Ghosn's to-do list at Renault includes bolstering quality, improving plant efficiency, fixing the large-car business, and accelerating the company's drive to go global. In 2004, for example, French rival Peugeot produced 24.3 cars per employee vs. Renault's 19.5, according to a recent Morgan Stanley (MWD ) report. "Renault is not in crisis," says Garel Rhys, professor of automotive economics at Cardiff Business School at the University of Wales. "But its operating margin, which ranges from 3% to 5%, needs to be, say, 6% to 8% to sustain the company as a global player long term." To boost margins, Ghosn will have to increase sales, plus rev up cost savings from joint purchasing, development, and platform-sharing with Nissan. The French factory that makes Renault's unsuccessful executive sedan the Vel Satis, for example, might switch to a midsize sport utility built on a Nissan platform. Nissan execs already have hinted that the next Primera sedan, to be launched in late 2006 or 2007, might share a platform with Renault's Laguna and be built at the same plant, saving $130 million in costs.
Imposing Japanese-style quality and efficiency is a must if the French company is to have a shot at reentering the U.S., a goal Schweitzer and Ghosn have set for some time after 2010. Renault currently lacks distinctive models that would set it apart in the crowded U.S., but analysts say it could develop a new SUV or crossover on a joint platform with Nissan, wielding French design flair to give it a high profile. "It's an opportunity to tap a market they exited in the 1980s that is the largest in the world," says Adam Jonas, an auto analyst at Morgan Stanley in London.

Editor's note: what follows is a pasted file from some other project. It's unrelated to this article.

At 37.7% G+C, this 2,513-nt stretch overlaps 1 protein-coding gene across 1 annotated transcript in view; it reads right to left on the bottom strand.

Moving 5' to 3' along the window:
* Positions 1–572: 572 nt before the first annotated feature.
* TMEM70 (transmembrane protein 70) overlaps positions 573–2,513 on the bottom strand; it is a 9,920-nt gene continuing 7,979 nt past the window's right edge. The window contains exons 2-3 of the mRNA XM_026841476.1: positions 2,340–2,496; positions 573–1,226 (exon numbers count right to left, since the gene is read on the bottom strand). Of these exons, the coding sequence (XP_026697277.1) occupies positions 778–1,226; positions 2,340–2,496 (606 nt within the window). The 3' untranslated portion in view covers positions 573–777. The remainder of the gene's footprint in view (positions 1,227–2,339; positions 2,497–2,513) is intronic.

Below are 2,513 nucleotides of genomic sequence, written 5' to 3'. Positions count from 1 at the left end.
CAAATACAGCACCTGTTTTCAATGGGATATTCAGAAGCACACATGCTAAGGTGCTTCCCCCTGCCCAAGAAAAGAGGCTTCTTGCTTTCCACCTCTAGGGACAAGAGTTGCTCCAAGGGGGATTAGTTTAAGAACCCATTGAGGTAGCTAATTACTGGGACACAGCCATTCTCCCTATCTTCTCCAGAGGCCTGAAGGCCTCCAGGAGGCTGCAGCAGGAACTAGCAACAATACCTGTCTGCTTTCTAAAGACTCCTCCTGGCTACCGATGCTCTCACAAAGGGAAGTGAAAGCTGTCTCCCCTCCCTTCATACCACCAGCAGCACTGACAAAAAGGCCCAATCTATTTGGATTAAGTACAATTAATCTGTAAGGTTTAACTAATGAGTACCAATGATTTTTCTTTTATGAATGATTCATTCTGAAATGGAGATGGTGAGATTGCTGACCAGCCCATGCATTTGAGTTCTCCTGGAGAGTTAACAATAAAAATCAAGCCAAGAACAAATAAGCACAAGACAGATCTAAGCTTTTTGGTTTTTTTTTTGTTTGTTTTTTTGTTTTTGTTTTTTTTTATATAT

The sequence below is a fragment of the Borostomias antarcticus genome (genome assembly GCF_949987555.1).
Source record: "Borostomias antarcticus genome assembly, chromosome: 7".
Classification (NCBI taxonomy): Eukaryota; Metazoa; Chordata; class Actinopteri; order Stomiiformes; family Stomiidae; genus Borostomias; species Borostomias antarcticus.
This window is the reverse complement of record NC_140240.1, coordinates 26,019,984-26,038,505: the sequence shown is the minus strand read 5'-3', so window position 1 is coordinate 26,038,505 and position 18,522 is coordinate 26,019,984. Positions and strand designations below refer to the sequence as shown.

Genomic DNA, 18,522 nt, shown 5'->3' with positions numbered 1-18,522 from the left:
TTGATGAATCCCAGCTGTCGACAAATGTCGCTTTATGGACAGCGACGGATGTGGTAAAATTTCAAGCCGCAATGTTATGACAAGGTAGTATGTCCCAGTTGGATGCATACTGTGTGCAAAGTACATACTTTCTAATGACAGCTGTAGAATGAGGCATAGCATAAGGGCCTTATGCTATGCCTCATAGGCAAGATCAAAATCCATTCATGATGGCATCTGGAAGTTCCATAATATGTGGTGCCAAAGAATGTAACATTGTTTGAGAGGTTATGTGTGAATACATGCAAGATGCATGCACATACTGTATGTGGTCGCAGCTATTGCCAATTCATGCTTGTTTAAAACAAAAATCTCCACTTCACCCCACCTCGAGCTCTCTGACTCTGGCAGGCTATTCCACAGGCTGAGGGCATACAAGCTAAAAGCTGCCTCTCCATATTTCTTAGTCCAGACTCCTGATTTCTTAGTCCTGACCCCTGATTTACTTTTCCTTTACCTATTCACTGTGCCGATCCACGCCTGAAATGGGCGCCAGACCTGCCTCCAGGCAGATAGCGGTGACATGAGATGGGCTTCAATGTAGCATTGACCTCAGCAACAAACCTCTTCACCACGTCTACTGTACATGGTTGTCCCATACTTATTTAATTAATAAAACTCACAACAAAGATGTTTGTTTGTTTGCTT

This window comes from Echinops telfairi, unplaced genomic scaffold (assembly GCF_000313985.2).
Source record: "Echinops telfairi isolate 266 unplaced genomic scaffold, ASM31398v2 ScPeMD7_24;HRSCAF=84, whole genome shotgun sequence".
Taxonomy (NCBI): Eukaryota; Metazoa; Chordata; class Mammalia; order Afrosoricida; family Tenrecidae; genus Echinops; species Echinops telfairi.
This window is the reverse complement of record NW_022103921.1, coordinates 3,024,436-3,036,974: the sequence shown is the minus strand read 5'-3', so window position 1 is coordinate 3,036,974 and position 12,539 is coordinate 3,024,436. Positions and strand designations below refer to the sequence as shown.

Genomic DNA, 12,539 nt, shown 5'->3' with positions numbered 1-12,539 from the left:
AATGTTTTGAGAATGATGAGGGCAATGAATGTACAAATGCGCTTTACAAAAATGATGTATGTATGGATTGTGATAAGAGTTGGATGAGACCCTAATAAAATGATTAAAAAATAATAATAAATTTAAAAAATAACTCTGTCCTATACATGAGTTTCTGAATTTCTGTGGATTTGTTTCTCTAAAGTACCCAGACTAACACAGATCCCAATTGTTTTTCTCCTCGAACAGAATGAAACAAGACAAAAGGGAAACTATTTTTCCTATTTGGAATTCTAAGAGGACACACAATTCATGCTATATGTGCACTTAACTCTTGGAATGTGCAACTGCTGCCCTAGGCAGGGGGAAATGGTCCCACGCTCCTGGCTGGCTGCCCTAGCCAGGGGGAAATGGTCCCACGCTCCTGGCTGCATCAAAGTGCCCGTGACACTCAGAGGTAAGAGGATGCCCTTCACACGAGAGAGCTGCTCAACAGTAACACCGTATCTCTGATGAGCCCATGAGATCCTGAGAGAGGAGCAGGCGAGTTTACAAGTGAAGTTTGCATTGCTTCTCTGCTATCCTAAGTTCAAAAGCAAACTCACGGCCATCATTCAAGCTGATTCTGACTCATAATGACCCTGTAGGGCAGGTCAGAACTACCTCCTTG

What about the other carmaker Ghosn still has to run? With its 10% margins, Nissan is the world's most profitable auto maker, but it has trouble spots, too. The stock has trailed Toyota's and the Japanese indexes so far this year on fears that Ghosn will boost incentives to meet his heady goals for Nissan in the U.S. According to Autodata Corp., Nissan's U.S. incentives rose 40% last year, to $1,926 a vehicle, compared with a 5% rise for Toyota, to $874. Ghosn's plan to take Nissan's popular Infiniti luxury sedan global should help shore up profits.
NEEDED: FLAWLESS EXECUTION